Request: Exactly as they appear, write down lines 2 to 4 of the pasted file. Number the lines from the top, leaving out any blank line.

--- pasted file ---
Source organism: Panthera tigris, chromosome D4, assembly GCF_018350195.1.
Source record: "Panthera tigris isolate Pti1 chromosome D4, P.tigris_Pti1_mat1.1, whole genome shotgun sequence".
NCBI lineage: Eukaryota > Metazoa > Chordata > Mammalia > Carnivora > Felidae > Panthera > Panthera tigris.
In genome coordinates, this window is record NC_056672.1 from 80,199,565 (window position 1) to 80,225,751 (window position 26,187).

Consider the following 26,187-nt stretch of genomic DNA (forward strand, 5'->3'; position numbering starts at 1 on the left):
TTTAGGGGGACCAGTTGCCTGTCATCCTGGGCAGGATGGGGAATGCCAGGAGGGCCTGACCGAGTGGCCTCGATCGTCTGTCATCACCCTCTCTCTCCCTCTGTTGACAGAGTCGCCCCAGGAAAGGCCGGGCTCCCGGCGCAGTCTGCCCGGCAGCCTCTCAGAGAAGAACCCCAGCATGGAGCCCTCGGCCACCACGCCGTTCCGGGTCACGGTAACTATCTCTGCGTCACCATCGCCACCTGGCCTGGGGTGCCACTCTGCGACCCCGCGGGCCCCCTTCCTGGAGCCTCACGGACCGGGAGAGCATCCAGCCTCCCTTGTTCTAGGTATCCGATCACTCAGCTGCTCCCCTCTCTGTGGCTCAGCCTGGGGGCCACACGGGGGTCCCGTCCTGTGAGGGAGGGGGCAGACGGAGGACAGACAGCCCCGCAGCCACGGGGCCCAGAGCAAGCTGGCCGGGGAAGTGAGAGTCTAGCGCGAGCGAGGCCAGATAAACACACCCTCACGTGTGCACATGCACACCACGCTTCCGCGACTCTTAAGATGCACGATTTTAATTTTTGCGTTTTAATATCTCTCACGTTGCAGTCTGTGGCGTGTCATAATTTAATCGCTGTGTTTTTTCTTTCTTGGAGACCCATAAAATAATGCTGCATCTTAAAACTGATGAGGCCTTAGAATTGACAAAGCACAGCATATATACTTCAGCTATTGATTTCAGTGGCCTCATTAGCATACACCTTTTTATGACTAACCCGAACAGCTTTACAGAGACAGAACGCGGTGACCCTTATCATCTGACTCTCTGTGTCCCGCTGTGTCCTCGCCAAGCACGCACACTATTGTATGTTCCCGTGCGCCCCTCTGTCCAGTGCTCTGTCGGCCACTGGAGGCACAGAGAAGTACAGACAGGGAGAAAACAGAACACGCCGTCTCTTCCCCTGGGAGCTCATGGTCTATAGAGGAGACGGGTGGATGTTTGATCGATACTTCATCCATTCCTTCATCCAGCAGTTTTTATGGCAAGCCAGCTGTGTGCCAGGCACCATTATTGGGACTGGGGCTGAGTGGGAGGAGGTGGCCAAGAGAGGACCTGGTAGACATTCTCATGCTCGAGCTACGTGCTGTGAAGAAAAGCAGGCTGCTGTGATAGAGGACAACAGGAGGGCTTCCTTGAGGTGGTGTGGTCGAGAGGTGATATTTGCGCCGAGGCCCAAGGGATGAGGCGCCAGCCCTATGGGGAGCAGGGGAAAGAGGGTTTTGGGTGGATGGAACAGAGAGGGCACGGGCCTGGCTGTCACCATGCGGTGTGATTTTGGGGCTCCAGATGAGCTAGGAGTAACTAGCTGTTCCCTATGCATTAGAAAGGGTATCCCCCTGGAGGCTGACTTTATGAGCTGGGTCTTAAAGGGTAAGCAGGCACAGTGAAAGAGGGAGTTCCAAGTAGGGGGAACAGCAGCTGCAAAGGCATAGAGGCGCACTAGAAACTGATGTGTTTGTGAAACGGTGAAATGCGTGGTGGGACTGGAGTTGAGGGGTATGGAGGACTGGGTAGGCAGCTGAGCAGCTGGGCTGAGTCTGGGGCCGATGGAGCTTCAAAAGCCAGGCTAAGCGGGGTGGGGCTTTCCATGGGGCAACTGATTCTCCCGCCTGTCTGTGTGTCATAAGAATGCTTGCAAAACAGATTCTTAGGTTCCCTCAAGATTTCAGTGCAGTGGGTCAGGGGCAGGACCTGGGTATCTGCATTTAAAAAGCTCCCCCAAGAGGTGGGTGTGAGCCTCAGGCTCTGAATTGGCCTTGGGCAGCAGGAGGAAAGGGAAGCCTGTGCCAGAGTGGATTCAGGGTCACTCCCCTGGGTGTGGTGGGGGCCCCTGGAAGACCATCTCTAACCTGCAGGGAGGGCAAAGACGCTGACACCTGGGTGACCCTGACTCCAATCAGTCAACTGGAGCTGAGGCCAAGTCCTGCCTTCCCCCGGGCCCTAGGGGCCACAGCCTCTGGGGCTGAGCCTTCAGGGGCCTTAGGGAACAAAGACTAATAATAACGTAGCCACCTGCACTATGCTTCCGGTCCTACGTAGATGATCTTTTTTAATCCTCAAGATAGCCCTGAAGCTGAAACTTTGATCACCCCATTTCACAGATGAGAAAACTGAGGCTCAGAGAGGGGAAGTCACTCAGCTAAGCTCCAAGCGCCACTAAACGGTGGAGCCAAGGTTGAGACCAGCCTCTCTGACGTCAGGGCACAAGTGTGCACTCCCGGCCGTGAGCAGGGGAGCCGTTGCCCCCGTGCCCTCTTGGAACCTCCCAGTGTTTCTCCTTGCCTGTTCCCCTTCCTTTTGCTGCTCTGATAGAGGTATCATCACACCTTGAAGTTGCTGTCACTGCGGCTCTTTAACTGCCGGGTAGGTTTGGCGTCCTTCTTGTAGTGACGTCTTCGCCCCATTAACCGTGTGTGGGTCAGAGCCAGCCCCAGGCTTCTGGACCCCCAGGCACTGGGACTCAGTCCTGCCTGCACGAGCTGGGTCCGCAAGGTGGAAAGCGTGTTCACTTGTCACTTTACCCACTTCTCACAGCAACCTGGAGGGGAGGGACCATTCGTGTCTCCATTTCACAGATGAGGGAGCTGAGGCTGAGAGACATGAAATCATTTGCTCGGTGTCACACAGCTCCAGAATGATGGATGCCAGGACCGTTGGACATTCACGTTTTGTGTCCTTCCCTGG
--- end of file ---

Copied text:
Source record: "Panthera tigris isolate Pti1 chromosome D4, P.tigris_Pti1_mat1.1, whole genome shotgun sequence".
NCBI lineage: Eukaryota > Metazoa > Chordata > Mammalia > Carnivora > Felidae > Panthera > Panthera tigris.
In genome coordinates, this window is record NC_056672.1 from 80,199,565 (window position 1) to 80,225,751 (window position 26,187).